There would be something the matter with you if you had a conversation with a table, kettle, or animal. If it is ridiculous for adults to believe that is possible, is it not dangerously ridiculous to introduce that to your child who hasn’t yet seen much of the world and cannot really differentiate between what is real and what isn’t? So, why then do we have books and programmes for children where these things talk?
Very young children are getting to know the world little by little every day. What they need are stories that will be informative about reality. It needs to be about subjects (or objects) that exist physically in this world doing things that are real (so, no crying potatoes or laughing puppies).
Although books need to be based on reality for the child, they need not be limited only to what the child already knows. For example, a child may not have the experience of a beach yet, but books based on the beach and what the child could see there can be read to him. Let’s try, however, to first introduce books that the child is likely to experience in the near future. It makes sense to have a book about the Eiffel Tower if you are traveling to Paris, but if that’s not in his near future, it may be a good idea to read about more relevant experiences. But don’t reject the Eiffel Tower book entirely, just defer it.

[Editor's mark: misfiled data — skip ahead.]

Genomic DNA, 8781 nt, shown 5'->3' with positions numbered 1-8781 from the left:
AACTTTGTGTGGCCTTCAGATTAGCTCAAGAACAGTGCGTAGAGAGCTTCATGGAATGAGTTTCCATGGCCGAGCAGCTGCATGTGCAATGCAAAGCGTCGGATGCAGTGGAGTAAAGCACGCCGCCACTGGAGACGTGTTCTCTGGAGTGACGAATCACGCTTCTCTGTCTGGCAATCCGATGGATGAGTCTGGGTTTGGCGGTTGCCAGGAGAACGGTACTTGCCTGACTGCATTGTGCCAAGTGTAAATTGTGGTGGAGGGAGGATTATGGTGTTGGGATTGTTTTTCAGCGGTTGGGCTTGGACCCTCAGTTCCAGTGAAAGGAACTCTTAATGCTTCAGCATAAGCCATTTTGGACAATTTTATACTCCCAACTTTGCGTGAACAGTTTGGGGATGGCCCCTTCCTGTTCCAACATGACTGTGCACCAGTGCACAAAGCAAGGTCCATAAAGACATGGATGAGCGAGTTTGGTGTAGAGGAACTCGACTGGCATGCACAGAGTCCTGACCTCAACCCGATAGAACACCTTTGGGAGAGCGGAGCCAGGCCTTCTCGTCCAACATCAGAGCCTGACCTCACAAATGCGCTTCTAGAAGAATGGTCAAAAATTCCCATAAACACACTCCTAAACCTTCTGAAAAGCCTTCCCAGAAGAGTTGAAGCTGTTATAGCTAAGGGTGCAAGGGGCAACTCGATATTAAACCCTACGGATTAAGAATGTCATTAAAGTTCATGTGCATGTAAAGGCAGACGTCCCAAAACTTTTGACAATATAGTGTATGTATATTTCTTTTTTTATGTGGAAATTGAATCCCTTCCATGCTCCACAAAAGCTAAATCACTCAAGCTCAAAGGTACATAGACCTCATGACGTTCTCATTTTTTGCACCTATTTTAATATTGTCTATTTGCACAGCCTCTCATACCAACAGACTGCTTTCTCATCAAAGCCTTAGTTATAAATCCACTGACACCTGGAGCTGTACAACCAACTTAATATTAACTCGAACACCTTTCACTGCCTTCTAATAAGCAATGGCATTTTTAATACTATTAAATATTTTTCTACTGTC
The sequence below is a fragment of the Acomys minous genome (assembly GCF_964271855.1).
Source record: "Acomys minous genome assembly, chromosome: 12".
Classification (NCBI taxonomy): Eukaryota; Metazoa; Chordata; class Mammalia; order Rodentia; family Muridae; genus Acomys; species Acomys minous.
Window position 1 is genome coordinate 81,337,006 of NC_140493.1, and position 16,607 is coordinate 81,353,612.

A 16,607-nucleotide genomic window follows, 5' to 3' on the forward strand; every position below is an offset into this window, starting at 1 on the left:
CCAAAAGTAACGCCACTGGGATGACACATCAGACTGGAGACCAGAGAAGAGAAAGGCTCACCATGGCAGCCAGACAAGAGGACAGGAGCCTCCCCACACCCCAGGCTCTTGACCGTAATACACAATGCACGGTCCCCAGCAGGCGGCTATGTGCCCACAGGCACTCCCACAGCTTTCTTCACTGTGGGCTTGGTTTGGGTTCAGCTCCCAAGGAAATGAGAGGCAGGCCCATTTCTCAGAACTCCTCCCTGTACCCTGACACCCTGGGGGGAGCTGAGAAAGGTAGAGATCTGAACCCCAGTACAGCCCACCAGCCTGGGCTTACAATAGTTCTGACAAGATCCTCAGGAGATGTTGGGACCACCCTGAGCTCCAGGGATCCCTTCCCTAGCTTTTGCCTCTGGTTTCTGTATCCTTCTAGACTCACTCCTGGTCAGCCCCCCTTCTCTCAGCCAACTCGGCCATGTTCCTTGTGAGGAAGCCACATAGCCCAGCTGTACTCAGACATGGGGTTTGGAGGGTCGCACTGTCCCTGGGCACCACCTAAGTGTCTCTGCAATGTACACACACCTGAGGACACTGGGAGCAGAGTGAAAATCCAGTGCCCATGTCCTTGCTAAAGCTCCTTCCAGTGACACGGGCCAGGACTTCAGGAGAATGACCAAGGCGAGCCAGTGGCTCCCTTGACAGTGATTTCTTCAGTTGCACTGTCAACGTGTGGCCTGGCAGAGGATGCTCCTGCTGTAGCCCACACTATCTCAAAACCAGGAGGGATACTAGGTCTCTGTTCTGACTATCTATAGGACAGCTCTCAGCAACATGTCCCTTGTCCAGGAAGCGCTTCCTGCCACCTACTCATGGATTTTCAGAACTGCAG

Books that are read to children can be about hundreds and thousands of things without ever needing to go into fantasies about unicorns, fairies and talking animals. And reality is more interesting and captivating to a child, trust me. He is more enamoured about the earthworm which he can find in his own garden than about garden fairies which he will never see. When children can make connections between the book and real world experiences, they understand it better. Even if they have never seen something before, when they do, it will be all the more exciting and they will already have the words to express what they want to say about it. Isn’t that fun?
Read a book every day or night with your child. Watch how he absorbs information and gathers vocabulary. There is no better way.